Many organizations such as WWF are collaborating with governments, companies, and communities to minimize carbon emissions, avoid habitat loss and promote climate change policies. They, despite their efforts, have not been able to achieve the desired results because of a lack of awareness, sensitivity, and cooperation from individuals. Till the time we, as individuals, do not concentrate on saving wildlife and conserving natural resources such as forests, seas, fresh water, and grasslands, as well as finding new ways of feeding our population without harming the ecosystem, big differences will be difficult to make. The planet finally needs to come together and make a global bargain to save humanity. Human beings need to take a logical, holistic, and integrated view of life where nature is considered an integral part. They need to develop the potential to enable the coexistence of human and non-human animals, in an optimally harmonious way.
Australian expert on sustainability Professor Glenn Albrecht created a new word – eutierria by combining eu = nice, tierra = earth and ia = a condition. This is, he explains, “.. a pleasant and optimistic feeling of harmony with the world and its forces of creation. This experience is one where the distinctions between self and the rest of nature are dissolved and awareness is pervaded by a profound sense of harmony and connectedness” (Albrecht 2011). This new word is strange, neo-scientific, a bit alien, but the feeling that he evokes, strikes a chord. The point is animals need more than simple kindness—they deserve to have the right not to be abused or exploited in any way. Coexistence is the key to survival. Humans and non-human animals can flourish in interdependence. If one tries to overpower the other, such calamities are bound to happen. The situation is really serious, perhaps more than we assume it to be and it is the time to “rewindle human attitudes” (Bekoff, 2009).
According to a recent study conducted by geoscientists, Coronavirus lockdowns have changed the way Earth moves. The scientists have registered a lowering in quivering noise due to changes in the activities of human beings. They note a decrease in quivering sound, the hum of quivering in the upper crust of the earth, that could develop from the breakdown of transportation networks and other activities related to human beings. Researchers claim that this would allow detectors to spot smaller earthquakes and increase efforts to track volcanic activity and other seismic events. Also, many cities in India and world have observed cleaner rivers and purer air. We can see animals roaming on the streets of the cities as if they are trying to regain their lost territories. It shows that the Earth needs time to heal. And we, human beings, need to do the important task of getting connected with the world, not only ecologically but also spiritually. We should attempt to make our journeys inward and remove superficial boundaries to truly connect with nature which will eventually lead to connecting with self.
Chinese wet markets have come back to life, selling bats and other animals, as the world continues to struggle. There are many questions that we need to answer. Do non-human animals not have the right to exist? Can this system survive without the existence of nature? When we brutally abuse nature do we consider our future? Do we ever value long term survival issues over short term adventures? But the bigger question is; are we learning any lessons?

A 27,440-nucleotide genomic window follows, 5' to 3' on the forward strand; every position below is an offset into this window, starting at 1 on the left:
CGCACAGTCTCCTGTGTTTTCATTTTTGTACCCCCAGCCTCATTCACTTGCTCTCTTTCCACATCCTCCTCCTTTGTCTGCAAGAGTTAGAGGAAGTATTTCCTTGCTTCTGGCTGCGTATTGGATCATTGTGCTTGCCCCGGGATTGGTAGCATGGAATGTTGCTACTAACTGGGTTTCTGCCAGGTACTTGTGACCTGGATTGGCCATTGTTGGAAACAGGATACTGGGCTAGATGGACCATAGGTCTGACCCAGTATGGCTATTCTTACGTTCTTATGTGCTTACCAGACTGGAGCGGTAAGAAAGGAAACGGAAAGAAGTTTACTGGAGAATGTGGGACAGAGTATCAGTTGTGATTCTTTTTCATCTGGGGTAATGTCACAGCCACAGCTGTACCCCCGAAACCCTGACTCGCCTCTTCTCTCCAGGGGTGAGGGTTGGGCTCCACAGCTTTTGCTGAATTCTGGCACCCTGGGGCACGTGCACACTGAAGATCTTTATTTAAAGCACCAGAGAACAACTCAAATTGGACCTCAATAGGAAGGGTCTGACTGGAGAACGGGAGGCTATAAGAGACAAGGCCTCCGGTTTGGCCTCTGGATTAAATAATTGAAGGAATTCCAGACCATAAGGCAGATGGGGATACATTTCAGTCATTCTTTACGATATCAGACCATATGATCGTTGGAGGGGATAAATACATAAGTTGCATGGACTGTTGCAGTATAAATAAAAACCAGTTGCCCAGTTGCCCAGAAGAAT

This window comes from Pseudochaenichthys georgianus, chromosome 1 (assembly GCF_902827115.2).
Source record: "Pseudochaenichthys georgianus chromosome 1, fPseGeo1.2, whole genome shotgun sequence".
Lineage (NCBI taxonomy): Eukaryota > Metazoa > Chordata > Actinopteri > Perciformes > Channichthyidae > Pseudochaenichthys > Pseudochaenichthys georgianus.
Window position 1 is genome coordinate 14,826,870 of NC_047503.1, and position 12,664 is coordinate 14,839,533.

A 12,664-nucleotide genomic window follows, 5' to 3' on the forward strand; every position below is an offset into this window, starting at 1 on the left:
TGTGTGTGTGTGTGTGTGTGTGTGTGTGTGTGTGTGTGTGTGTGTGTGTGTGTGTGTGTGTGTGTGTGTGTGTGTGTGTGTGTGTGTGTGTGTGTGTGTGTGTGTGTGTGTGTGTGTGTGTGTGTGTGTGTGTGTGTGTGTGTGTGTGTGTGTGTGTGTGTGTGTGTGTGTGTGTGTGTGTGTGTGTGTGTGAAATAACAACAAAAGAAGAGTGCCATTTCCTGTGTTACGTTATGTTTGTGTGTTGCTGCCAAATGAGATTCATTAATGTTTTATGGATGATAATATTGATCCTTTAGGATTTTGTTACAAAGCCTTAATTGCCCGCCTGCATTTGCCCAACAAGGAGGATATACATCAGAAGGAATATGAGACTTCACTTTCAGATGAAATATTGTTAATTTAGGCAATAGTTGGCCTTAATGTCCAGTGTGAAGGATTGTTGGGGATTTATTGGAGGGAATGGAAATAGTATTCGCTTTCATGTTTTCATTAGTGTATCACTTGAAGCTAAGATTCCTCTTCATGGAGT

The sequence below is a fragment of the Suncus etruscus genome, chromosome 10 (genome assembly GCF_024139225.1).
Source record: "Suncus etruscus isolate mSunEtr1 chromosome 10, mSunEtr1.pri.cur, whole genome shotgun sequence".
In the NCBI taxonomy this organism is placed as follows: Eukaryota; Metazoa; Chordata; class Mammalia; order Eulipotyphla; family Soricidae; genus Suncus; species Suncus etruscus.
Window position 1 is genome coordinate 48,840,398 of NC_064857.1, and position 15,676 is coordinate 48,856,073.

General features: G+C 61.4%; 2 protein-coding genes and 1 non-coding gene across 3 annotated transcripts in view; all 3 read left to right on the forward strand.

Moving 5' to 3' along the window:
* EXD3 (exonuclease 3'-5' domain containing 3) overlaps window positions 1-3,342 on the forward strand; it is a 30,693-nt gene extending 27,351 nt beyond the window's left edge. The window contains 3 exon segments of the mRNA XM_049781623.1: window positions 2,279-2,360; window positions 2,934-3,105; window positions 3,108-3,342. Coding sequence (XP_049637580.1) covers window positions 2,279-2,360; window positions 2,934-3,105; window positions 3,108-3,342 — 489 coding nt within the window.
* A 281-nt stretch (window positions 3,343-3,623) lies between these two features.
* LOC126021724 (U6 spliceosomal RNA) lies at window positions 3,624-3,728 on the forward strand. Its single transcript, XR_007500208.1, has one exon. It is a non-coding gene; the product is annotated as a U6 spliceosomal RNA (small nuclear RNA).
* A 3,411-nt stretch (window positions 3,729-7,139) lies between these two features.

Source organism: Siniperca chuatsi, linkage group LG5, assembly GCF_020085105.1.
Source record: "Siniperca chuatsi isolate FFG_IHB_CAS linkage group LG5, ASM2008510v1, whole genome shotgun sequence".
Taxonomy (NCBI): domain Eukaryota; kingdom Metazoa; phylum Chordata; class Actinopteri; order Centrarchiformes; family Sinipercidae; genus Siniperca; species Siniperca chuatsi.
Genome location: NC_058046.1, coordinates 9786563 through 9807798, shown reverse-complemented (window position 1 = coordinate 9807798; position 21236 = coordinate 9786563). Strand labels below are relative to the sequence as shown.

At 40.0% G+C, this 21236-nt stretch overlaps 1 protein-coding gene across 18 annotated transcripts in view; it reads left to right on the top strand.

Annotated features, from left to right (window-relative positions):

Dr. Ankita Khanna
Associate Professor and Chairperson, Centre for Humanities
School of Liberal Arts and Management Studies
P P Savani University
Dr. Ankita Khanna is an Associate Professor of English and the Chairperson, Centre for Humanities at P P Savani University, Surat. She is also the Programme Coordinator for foundation courses for BA (Hons.) with the School of Liberal Arts and Management Studies. She has teaching and research experience of over 15 years. She is a postgraduate in English from CSJM University, Kanpur and also the recipient of the gold medal at the undergraduate level. Her incessant learning has endowed her with a doctorate in English. She has acquired the CELTA certification from The British Council and a Language Teaching certification from the University of Southampton, UK.
Her research interests include Indian Writing in English, English as Second Language Studies, Language and Society, and English Language Teaching.
Her extraordinary flair for the subject is duly complemented with linguistic competence. She has also authored/edited more than 20 research papers, 2 books and 4 book chapters that have been spaced into various literary outputs. Her erudition gets pronounced in her teaching modules of Indian Literature & Culture, Communication Skills, Linguistic Proficiency, and Critical Writing. She has also made her presence in many national and international conferences and seminars. Dr. Khanna sits on the advisory board of three international peer-reviewed journals and is a regular reviewer for many others. She has worked rigorously with many institutions as the founder member and has contributed heavily to establishing the Liberal Arts schools.
Dr. Khanna is deeply committed to philanthropic activities in the area of animal protection. In pursuit of knowledge in this domain, she has taken a course on Animal Ethics from Koyoto University, Japan. She tries to explore the nexus between environmental issues and the importance of animals. She is a member of various animal protection NGOs including People for Animals, Prayas Foundation, and PETA. She does her bit by creating awareness about the sufferings of non-human animals by sensitizing people.